Primitive modernist, Antonio Romano, is a classically trained artist with ancestral roots dating back five generations, who developed a distinctive style combining modernism and narrative folk art, with an aura of surrealism and mystery. The influence of Man Ray, Giorgio De Chirico, the Italian Futurists, Paul Delvaux and Rene Magritte is acknowledged, but Romano has assimilated their influence and gone his own way to create stunning and provocative primitive modernist paintings that are carefully and skillfully conceived, designed and executed. Incorporating narrative folk artwork referencing American landscapes, scenes of historic action, or folk portraits of American Indians, soldiers and rogues, Romano is drawn to figurative reinterpretation of historic scenes and art of the past.
A Fresco artist, Antonio Romano has a style that is reminiscent of a bygone era -- influenced by the use of colors from that time as well as its imagery. His background as a fresco painter informs his unique contemporary style. Romano works with inks and dyes, often of his own formula, and with emulsions that he has created over the years, handed down by his ancestors. He applies his fresco and inks to the backsides of “found” canvases and discarded paintings that absorb his intricate layering of inks and images that transform the color palette giving the work a patina that communicates age and a modern sense of history.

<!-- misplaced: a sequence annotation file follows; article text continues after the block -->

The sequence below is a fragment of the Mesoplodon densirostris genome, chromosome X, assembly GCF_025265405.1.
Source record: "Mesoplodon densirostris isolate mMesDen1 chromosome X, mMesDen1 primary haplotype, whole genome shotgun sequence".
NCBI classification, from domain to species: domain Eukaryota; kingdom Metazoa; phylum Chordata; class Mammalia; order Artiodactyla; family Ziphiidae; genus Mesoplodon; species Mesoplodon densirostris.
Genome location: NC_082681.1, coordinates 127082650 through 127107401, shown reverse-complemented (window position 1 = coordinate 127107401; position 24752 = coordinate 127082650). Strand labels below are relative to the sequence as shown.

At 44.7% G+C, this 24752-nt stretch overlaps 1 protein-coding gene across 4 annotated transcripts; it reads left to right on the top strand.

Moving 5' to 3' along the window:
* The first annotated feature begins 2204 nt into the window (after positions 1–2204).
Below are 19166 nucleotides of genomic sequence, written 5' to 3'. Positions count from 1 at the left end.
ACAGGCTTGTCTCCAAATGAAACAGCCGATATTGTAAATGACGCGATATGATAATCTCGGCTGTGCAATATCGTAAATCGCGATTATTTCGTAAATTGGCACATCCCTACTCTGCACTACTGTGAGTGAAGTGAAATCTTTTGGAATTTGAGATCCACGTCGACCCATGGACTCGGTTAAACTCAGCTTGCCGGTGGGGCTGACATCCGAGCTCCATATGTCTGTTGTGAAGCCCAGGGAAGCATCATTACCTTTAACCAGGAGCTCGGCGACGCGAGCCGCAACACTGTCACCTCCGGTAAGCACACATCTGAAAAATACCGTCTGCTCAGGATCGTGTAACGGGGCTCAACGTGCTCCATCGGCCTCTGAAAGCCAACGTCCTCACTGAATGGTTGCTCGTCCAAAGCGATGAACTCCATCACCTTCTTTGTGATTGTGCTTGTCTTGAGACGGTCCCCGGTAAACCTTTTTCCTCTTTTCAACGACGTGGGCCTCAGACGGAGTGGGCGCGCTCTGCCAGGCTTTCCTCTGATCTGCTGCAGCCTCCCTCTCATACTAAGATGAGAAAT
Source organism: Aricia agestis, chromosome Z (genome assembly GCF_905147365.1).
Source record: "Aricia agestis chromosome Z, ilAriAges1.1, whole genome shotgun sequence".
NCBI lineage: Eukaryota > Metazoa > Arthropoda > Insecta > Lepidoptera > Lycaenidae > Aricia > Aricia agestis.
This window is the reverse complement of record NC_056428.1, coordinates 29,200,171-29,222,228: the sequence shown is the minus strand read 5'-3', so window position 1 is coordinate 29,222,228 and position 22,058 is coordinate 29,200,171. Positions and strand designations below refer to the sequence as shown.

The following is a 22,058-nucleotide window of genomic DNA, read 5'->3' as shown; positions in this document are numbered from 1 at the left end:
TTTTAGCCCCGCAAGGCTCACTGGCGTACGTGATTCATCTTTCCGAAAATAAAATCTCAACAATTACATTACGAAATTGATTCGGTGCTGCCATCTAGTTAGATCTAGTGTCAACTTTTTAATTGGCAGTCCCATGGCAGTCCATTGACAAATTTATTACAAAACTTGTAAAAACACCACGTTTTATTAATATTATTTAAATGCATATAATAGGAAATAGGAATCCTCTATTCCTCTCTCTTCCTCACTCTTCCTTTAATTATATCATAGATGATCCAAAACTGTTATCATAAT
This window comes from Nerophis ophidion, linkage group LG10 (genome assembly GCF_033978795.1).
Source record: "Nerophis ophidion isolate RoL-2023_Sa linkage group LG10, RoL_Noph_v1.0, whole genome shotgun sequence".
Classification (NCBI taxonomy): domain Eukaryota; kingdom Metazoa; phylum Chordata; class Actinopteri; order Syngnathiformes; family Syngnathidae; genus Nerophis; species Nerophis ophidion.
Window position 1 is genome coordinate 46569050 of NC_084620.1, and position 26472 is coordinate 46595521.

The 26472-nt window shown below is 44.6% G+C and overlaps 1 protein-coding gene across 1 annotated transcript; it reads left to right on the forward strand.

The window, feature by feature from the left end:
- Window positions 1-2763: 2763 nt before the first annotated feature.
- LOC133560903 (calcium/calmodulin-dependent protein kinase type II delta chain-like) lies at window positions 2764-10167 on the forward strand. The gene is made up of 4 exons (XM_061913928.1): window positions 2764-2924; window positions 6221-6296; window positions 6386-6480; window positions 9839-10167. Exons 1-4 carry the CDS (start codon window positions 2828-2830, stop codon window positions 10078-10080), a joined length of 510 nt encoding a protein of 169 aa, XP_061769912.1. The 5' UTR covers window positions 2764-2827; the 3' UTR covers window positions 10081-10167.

Romano was part of the emerging New York City art scene in the 1980s. He has done frescoes for the ceiling and walls of St. Mary’s Cathedral in Albany, Our Lady of Pompeii in Greenwich Village, and he designed the restaurant, Bella Blu Ristorante in the Upper East Side of Manhattan, New York where his fresco’s still hang on the walls. His works have been shown in several exhibitions including Art Port Gallery, New York, Mary Boone, New York, and John Sullivan Gallery, New York.